True! It likely depends on what a household watches. Other than the Olympics, there will be nothing I'll watch on TV. Even now, the Olympics play in a small window on the computer while I'm working or doing other things. My better half watches Netflix and PBS, but we also have the advantage of being in a major TV market and can get all of the networks over the air. (If I could get some larger antennae higher up, I could even pull in Toledo OH's network stations like I used to--that was handy when local programming was blacked out.) For the limited sporting events I might watch, a two month subscription would cover a season of playoff action.

    I can see how it would add up if there were no way to receive OTA broadcasts.

    I did similar with Comcast so many years ago. I dumped my cable modem off at their local office and cancelled service. Few months later, the collectors are calling me, trying to bill me for the cable modem. Complaining never worked, so I went around them and contacted our state's public service commission. You never saw Comcast act faster after that, apologizing and removing the erroneous charge within a week. :D I did try to get Xfinity a few years ago, but it took them five weeks and they still couldn't figure out how to roll a truck out here to drop a line from the pole to the house. That is all they needed to do! Five weeks. I see their ineptitude has only grown stronger over the years. ;) (And I went back to a competitor--slightly better deal, slightly faster speed.)
     

     

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  12. Erik Tracy

    Erik Tracy Super Member

    Messages:
    1,546
    I live at the bottom of a canyon and don't get line of sight to any broadcast towers.

    That said, I ordered an indoor powered antenna to try upstairs, just to see if I can pull in any local stations OTA.

    If so, then I was thinking that I could cancel Wrecktum, and use the in-house coax cable wiring to distribute the antenna signals to other rooms with add'l splitters/amps.
     
  13. Wildcat

    Wildcat Audio Sommelier

    Messages:
    4,479
    Location:
    SCS, MI (near a lake)
    Maybe we need a separate antenna thread. ;) If not, maybe my babblings will help anyone similarly cutting the cord.

    I tried an antenna preamp, but I bought it a couple of years ago and it appears to be DOA, so I can't return it. So instead, I picked up a Channel Master distribution amplifier, and it's sturdy and works perfectly. My coaxial situation is not ideal, but I plan to rewire and reroute everything once the weather breaks. I ganged two antennas to get signals from two different directions; from what I understand, they needed to be at least 15 ft. apart so they did not interfere with each other's patterns, and I couldn't just use a 2-to-1 splitter to combine them--I actually had to buy a specific combiner to combine them outside. My signal from Canada is not 100% ideal, but on the other hand, I have not had any dropouts while watching. When I first installed the HDHomeRun, though, I was getting poor reception and dropouts on the TVs in the house as well as the new toy. I found that the 1-into-4 splitter outdoors has an insertion loss, and it was older (it was already attached to the house, inside a plastic box), so I substituted that with a grounding adapter and everything improved greatly.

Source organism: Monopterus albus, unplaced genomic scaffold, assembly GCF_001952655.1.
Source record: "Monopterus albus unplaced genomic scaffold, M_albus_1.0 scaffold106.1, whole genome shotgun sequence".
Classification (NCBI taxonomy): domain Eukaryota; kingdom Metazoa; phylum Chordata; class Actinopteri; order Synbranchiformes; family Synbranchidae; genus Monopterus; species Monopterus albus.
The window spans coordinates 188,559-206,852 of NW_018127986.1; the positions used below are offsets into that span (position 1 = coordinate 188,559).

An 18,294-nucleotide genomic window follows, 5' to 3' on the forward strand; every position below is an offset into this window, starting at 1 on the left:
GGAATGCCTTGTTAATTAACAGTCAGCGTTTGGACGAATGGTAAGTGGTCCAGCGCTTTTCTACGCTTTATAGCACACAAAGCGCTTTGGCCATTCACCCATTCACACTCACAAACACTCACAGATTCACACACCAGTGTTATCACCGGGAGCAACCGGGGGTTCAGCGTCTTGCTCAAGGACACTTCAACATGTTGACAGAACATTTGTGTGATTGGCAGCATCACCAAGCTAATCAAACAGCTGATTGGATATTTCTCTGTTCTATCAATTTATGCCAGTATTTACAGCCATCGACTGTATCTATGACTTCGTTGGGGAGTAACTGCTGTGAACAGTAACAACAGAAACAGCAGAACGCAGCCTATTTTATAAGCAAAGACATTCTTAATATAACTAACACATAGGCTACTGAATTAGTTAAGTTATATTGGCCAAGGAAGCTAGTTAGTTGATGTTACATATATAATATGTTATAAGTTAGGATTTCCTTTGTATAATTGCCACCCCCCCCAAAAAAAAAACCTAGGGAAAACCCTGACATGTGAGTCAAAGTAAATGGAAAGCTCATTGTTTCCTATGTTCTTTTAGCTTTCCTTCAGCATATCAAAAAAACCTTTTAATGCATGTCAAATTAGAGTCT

And as you know, height is your friend when installing antennas. My south (Canada) antenna is not at an ideal height but still gets a perfectly good signal--I may be only nine or ten feet from the ground. My west antenna is higher, but still not ideal, yet I get 100% on the stronger channels. If you're in a canyon, I'm wondering if a few feet either way will really make a difference or not--ideally it'd be a half mile high tower to peek out from the canyon, but that's a little bit inconvenient, I'd say. ;) Let us know how that antenna works out!
     
  14. Erik Tracy

    Erik Tracy Super Member

    Messages:
    1,546
    Yeah, I have a feeling if I put a mast up for 'proper' reception, I'd need to put FAA lights for aircraft warning. :oops::p

    Back on topic - I have noticed some buffering via my Roku Stick Plus during the Olympics last night using DirecTV Now. It wasn't related to my wifi as I did a check with my android phone connected to the 5GHz band and was getting 56 Mbps. The display said something like "Your connection was lost, but we are working on it." The worst buffering was about 10-15 seconds.

    I've read on the interweb (;)) that practically *every* streaming service experienced buffering during the Superbowl.

    So, that is a very valid concern for me. Hopefully as streaming services mature more, that infrastructure will be beefed up to ensure a non-interrupted stream for high demand content.
     
  15. Wildcat

    Wildcat Audio Sommelier

    Messages:
    4,479
    Location:
    SCS, MI (near a lake)
    I'm trying to debug playback of my HDHomeRun on a Nexus Player at the moment. I can stream ripped BluRay files from the server downstairs via WiFi with no issues whatsoever, yet it drops out with HDHomeRun. Can't be WiFi--I get a full signal reading on everything in this room. Is it the Nexus Player? Well, it's newer hardware than my Nexus 7 tablet, and that streams HDHomeRun perfectly even in a remote part of the house. But it might be a little bit limited in memory or processing power...although that theory is kind of shot when I can stream a ripped BluRay folder (not converted to an MKV file) with no issues.

    As for incoming bandwidth, I have 100Mbps service here now. Even if both of us were streaming, that should nowhere near saturate our incoming bandwidth, unless there is a lot of this activity upstream on our provider's network.
     
  16. twiiii

    twiiii Addicted Member

    Messages:
    5,358
    Location:
    west Texas
    If I didn't like Velocity, Smithsonian, Hallmark, TCM, and a few other channels I would tell direct tv to take a hike and go back to Antenna's only. Between the RV which is off right now and the house thats $2700.00 bucks a year. OUCH Ouch. Have close to 1400 DVD's so I don't need the movie channels as I once did.
     

     

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  17. nackesww

    nackesww Member

    Messages:
    96
    Location:
    New Auburn, Wisconsin
    Were in the process of dropping Direct TV. I have bought 3 Amazon fire TVs and I really like them. If you have a smart TV you should be able to download the apps right now. I also have Netflix and hulu and plenty of other apps. The only thing I'm worried about is making sure I can watch all the NFL games.
     
  18. hnash53

    hnash53 AK Subscriber Subscriber

    Messages:
    2,572
    Location:
    The beautiful Oregon Coast
    Youtube TV has lots of sports plus local TV. It's worth a look.

    Know that if you stream all of your video, you will want to up your bandwidth... and that will add to your total viewing costs.